Official: Sunwolves out in the cold after Super Rugby axing

22 March 2019 - 09:51 By Craig Ray
Malcolm Marx of the Emirates Lions scores during the Super Rugby match between Emirates Lions and Sunwolves at Emirates Airline Park on March 17, 2018 in Johannesburg, South Africa.
Malcolm Marx of the Emirates Lions scores during the Super Rugby match between Emirates Lions and Sunwolves at Emirates Airline Park on March 17, 2018 in Johannesburg, South Africa.
Image: Gordon Arons/ Gallo Images

South Africa‚ New Zealand‚ Australia and Argentina (Sanzaar) chief executive Andy Marinos confirmed on Friday that Japan’s Sunwolves would be cut from Super Rugby in 2021.

Marinos also confirmed that the tournament would return to a 14-team format in 2021‚ a decade after the last 14-team competition in 2011.

Although the official message was for Sanzaar to cut the Sunwolves centred on funding‚ there was huge dissatisfaction with the Japan Rugby Football Union (JRFU) after their conduct around the Rugby World Cup 2023 voting process.

Sanzaar countries agreed to vote in line with the outcome of World Rugby’s preferred bidder process. South Africa were chosen as the preferred bidder by an independent panel over France and Ireland.

Although Japan is not a Sanzaar member‚ they were given a seat at the table via the Sunwolves‚ but chose to vote against SA and the World Cup ultimately was awarded to France.

“Sanzaar was advised by JRFU in early March that they would no longer be in a position to financially underwrite the Sunwolves’ future participation post-2020‚ Marinos said.

“The future of the Sunwolves will now be determined by the JRFU‚ which has determined that Super Rugby no longer remains the best pathway for the development of players for the national team.

“However‚ Japan and the Asia-Pacific region remain strategically important to Sanzaar.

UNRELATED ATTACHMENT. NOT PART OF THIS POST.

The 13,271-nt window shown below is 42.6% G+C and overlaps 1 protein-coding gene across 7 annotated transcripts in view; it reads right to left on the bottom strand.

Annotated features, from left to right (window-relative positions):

“We will continue to work with the JRFU‚ Japan Super Rugby Association (JSRA) and other stakeholders‚ as we have done throughout this review process‚ to establish a truly professional league structure in Japan in which current and potentially new teams could participate.

“We have presented options to them around the establishment of a Super Rugby Asia-Pacific competition structure including Japan‚ the Pacific Islands‚ North and South America and Hong Kong.

“The concept includes linking high performance programmes of such nations into the potential competition structure. The aim is to deliver a competitive and sustainable international pathway that can align to both current and future considerations around the international calendar.”

So far the Sunwolves have played 51 matches in Super Rugby and won only seven‚ with 43 losses and one draw.

Super Rugby’s return to a 14-team competition will see it revert to a 13-round pool phase where every team plays against the others. The conference system has been scrapped.

The only difference to the structure from the last 14-team incarnation is that six teams will qualify for a three-week long “Super Series” playoff.

“The decision to further consolidate the competition format to a 14-team round-robin was not taken lightly‚” Marinos said.

“It has involved some detailed analysis and a thorough review of the current and future rugby landscape‚ tournament costs‚ commercial and broadcast considerations and player welfare in line with our strategic plan.

“Competition integrity‚ affordability and a competitive playing environment were further key drivers to ensure that an optimal player development pathway remains in place to feed into international rugby.”

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